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Cleveland woman’s seeing-eye horse is also her companion

Unusual service animal turns heads

POSTED: November 6, 2011 1:30 a.m.
TOM REED/The Times

Renata di Pietro and her guide horse Angel get assistance from her husband Carl Hummer as they arrive for a doctor's appointment.

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Before Renata di Pietro heads out, she makes sure that her little one’s hair is combed and that she visits the potty before they leave the house.

Though di Pietro’s companion follows quietly alongside her from store to store, more often than not they gather strange looks.

At 28 inches tall, the tiny tot would look eye-to-eye with the average 2-year-old, but Angel isn’t your average toddler.

She’s a miniature horse.

And a guide for di Pietro, who is legally blind.

"I’ve had her for three years," said di Pietro, who lives in Cleveland.

"She’s not fully trained, but she’s learning. If I’m walking, she’ll let me lean on her to brace, or if I fall, she’ll let me throw my body on her."

According to di Pietro, fewer than a dozen people in the United States use miniature horses as service animals. Most people tend to go with the more traditional guide dogs.

"I had three dogs. They’re great. There’s nothing better than a dog," di Pietro said.

"The sad thing about dogs is that the bigger they are, the shorter their lives. You only have a working life of about 6 to 10 years. Then the dog gets old and dies or you have to retire it.

"That’s why I’ve had three. It’s not easy having to change your dog, that’s why I thought a horse would be better. Generally speaking, a horse like this lives to be 35."

Since she has been dealing with failing vision for more than two decades, having a service animal with longevity is important.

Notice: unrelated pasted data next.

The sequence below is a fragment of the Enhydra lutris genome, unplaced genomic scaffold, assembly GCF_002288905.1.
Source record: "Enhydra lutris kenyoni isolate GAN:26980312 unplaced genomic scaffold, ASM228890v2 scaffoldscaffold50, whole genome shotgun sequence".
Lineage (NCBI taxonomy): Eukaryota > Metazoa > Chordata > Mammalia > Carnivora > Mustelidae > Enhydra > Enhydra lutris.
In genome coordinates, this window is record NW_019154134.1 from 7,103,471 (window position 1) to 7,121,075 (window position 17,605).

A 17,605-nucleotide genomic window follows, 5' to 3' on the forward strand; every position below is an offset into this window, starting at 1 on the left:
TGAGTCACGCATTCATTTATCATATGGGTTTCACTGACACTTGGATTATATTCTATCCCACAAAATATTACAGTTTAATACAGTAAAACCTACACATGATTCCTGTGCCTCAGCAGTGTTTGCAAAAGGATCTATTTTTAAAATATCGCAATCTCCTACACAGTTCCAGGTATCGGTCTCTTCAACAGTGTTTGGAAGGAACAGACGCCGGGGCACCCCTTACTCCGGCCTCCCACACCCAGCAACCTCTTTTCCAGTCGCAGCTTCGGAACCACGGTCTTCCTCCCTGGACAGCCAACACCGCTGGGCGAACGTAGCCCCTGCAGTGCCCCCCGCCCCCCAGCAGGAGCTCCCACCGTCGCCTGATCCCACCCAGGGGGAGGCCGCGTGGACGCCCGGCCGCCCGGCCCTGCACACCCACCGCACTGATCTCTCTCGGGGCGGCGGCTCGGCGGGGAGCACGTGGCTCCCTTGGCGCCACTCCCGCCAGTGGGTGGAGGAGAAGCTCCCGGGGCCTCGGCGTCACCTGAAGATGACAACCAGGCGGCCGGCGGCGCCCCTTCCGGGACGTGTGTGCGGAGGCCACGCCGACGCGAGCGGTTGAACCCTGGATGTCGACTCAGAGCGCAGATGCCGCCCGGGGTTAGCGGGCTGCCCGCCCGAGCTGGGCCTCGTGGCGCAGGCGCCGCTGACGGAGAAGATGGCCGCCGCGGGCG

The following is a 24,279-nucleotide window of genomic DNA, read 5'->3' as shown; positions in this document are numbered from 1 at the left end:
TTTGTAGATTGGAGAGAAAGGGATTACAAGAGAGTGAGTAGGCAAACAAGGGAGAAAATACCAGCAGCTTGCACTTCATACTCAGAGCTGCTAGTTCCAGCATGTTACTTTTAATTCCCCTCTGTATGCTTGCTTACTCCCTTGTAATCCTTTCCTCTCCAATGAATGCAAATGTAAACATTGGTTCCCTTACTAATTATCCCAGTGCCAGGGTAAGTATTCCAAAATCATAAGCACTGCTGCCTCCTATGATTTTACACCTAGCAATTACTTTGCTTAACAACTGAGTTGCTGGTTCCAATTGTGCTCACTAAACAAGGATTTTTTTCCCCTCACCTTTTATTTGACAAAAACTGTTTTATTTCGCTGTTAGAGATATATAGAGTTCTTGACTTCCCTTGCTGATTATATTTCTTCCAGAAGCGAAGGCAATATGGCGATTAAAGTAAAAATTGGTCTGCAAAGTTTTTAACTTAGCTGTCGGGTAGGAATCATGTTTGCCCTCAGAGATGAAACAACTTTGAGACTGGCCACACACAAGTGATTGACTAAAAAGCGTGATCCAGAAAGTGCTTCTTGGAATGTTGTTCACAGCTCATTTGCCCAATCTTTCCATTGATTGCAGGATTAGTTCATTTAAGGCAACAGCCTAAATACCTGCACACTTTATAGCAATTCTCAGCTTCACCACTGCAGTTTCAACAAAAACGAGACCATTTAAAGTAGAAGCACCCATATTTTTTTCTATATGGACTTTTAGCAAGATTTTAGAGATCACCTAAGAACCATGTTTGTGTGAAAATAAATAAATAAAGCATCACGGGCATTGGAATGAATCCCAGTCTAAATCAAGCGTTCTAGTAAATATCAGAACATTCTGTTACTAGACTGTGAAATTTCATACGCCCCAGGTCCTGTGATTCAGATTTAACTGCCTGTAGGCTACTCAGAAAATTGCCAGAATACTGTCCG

"I’ve been legally blind since I was 24. I always had visual problems, but then it got really out of hand. I have bad retinas," di Pietro said.

"For the last five years, once the cataracts set in, I could hardly tell if it was day or night."

After having the cataracts removed from her eyes, di Pietro regained some vision. She can see figures and some color, but she can’t judge depth. Even after the surgery, she remains legally blind.

Angel helps her make the best of her precarious position between being fully blind and having sight.

"When you have partial sight, you don’t belong in one world or the other. You don’t necessarily look blind. You see some things and you get called a fake," di Pietro said.

Angel helps guide di Pietro navigate whenever they’re away from home.

"Under Georgia law, you’re supposed to carry a cane or have a service animal with you to tell people you have a problem, so Angel certainly gets the attention of the cars," di Pietro said.

"She stops at curbs and she’s learning to do more and more to tell me it’s not safe to go across the street yet.

"Her work is so subtle that people don’t recognize when she’s stopping to show me something. I know because I know her body language. Just like she knows mine."